Updated on 09/16/2011 7:50AM

Time to consult your inner oracle


HALLANDALE, Fla. - America's racing fans may now start handicapping the Kentucky Derby in earnest. Future wagering on the Derby began Thursday at tracks across the country, and the year's first Grade 1 prep race, the Fountain of Youth Stakes, will be run Saturday at Gulfstream Park.

The Derby future wager has grown in popularity since Churchill Downs created it three years ago. Bettors can choose among 23 top contenders or play the "field," consisting of all 3-year-olds. When parimutuel future wagering ends Sunday afternoon, bettors get the closing odds on their selection; those who bet Fusaichi Pegasus at 12-1 two years ago collected that price when he won the Derby as the 2-1 post-time favorite. Two completely separate future pools will be offered in the coming weeks.

The wager not only gives horseplayers the chance to obtain value, it gives them the bragging rights that go to anyone who can spot the Derby winner months in advance. However, horseplayers who pore over the past performance of the 405 Derby nominees may not find many who generate enthusiasm. Some of the most accomplished 3-year-olds have significant knocks against them. And many of the up-and-comers are more hype than substance.

One might assume that there would be widespread enthusiasm for a colt who has a 7-for-7 record and is a champion on two continents. But after Johannesburg dominated his rivals in Europe on turf and then won the Breeders' Cup Juvenile on dirt, most serious handicappers were skeptical of his future prospects. Indeed, the most common Derby opinion I have heard from the wise guys is this: "I want to bet against Johannesburg." This British colt benefited from a perfect trip at Belmont Park and still didn't earn a good speed figure; moreover, his pedigree looks iffy at the 1 1/4-mile Derby distance.

Many of the wise guys who disliked Johannesburg after the Breeders' Cup liked third-place finisher Siphonic, who ran well on the disadvantageous rail at Belmont. Siphonic confirmed their opinion - and became the long-range Derby favorite - when he won the Hollywood Futurity in December. But in his

3-year-old debut at Santa Anita he stumbled badly leaving the gate and was soundly beaten. Although Siphonic had a legitimate excuse, he did nothing to enhance his reputation; a bona fide champion might have overcome the trouble better than he did.

Of all the Derby-age horses, none has shown more talent in my opinion than the California speedster Came Home. He's fast, he's gutty, and he has earned the best Beyer Speed Figure of his generation - a 109 in his 3-year-old debut at Santa Anita. (By contrast, Johannesburg ran a 99 in the Breeders' Cup.) He even showed in that race that he's tractable and not a one-dimensional speed horse. Yet there are few passengers on the Came Home bandwagon because of his pedigree. A son of Gone West, he is bred to be a miler and may be gasping for air in the Churchill Downs stretch.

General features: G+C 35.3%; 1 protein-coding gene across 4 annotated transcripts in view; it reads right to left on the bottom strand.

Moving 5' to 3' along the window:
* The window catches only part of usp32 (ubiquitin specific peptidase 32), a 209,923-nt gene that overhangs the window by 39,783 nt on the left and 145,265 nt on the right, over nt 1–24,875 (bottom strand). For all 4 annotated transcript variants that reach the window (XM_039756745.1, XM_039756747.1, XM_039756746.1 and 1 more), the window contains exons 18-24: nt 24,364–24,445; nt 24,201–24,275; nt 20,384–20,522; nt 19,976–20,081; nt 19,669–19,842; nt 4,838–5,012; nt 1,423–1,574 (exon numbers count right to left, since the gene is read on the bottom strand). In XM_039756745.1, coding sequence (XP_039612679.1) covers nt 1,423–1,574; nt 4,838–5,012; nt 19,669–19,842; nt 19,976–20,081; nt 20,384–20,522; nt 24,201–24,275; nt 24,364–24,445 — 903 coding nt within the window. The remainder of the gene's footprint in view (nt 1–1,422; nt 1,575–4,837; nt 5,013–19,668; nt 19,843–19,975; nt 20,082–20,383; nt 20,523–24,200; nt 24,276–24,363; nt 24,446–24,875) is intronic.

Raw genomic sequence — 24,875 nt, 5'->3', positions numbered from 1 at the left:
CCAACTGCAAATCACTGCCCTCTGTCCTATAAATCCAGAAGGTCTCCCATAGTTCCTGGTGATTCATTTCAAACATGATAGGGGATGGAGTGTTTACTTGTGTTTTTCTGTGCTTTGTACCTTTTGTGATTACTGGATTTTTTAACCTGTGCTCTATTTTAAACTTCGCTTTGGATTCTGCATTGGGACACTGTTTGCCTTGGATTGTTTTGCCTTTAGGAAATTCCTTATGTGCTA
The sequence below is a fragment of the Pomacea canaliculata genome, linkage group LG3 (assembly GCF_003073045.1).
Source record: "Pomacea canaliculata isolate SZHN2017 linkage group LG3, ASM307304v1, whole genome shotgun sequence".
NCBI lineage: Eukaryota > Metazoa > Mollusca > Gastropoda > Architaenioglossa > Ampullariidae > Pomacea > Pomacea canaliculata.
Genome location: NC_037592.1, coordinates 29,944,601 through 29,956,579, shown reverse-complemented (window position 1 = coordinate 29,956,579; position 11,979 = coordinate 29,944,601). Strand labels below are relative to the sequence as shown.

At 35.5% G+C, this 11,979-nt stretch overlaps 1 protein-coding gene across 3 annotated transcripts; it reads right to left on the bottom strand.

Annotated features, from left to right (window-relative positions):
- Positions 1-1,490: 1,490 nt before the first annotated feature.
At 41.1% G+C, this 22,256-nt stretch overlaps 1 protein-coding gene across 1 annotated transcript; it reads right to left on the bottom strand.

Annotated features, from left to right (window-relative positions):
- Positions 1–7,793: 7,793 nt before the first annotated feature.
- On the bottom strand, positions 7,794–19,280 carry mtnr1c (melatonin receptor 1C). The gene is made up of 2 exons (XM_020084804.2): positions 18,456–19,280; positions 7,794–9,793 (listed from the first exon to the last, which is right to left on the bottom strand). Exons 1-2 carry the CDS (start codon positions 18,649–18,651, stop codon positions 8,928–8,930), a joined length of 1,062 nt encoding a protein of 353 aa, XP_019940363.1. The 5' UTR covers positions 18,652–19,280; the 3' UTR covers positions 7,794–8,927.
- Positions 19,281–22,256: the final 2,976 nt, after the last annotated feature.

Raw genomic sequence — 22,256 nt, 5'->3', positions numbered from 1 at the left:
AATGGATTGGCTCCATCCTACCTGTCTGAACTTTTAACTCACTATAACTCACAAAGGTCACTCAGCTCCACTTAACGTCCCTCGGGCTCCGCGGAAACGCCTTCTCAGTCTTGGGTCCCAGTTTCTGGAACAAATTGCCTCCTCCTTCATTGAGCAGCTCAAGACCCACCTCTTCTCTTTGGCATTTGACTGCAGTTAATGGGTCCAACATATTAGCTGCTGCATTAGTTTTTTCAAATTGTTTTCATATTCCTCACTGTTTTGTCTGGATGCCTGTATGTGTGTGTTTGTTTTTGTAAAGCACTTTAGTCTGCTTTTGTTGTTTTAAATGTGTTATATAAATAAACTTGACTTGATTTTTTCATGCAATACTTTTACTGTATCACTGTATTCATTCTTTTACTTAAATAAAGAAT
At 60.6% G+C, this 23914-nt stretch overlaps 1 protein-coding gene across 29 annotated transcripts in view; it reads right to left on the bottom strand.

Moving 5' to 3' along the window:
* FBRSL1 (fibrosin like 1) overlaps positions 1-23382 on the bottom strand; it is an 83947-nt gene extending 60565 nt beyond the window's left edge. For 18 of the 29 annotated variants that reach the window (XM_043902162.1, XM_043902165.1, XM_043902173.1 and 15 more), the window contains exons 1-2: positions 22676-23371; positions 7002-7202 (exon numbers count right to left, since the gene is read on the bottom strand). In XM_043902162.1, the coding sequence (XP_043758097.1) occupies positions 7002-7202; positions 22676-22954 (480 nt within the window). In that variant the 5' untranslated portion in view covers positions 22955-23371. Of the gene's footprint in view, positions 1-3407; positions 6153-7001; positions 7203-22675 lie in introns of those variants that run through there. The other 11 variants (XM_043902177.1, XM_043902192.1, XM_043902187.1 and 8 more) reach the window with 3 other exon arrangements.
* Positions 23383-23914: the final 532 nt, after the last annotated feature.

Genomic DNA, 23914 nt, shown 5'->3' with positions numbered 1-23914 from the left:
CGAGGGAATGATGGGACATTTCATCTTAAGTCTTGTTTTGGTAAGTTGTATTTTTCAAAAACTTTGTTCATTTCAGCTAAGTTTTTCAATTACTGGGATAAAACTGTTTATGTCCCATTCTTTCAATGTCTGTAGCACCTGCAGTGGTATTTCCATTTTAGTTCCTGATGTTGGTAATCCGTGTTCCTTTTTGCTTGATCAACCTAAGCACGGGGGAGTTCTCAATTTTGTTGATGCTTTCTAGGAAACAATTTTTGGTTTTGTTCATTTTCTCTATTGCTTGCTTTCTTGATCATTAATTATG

Many of the other prominent 3-year-olds have achieved their reputations by beating weak fields with slow times. The 23 Derby contenders in the future wager include Saarland and Nokoma, who earned speed figures of 87 running one-two in the Remsen Stakes, and several others whose best efforts are almost as slow.

Accordingly, many handicappers are searching for lightly raced late bloomers in the 3-year-old crop. The most talked-about such prospect is Stephentown, who runs in the Fountain of Youth.

Stephentown was visually impressive when he drove through traffic and drew away to win an allowance race at Gulfstream, but his winning time was so slow that this impressive move was somewhat illusory. The Stephentown bubble is likely to be burst when he takes on more seasoned rivals such as Booklet and Harlan's Holiday in the Fountain of Youth. Harlan's Holiday had a difficult trip when Booklet beat him in a stakes race here last month and he should turn the tables to establish himself as the leading 3-year-old in Florida.

But unless someone in the Fountain of Youth delivers an unexpectedly overpowering performance, most evidence suggests that the nation's top 3-year-olds are in California, and that Derby-future bettors should look there for the colt (or filly) who will be draped with roses in May.

The most logical bet in the future wager is probably the field, because there are plenty of good stakes winners among those 382 horses. But there are no bragging rights associated with cashing a bet on the field. So I will take a stab on Came Home, because he could be the most talented colt of his generation and that raw talent might be enough to overcome the weaknesses in his pedigree.

(c) 2002 The Washington Post Company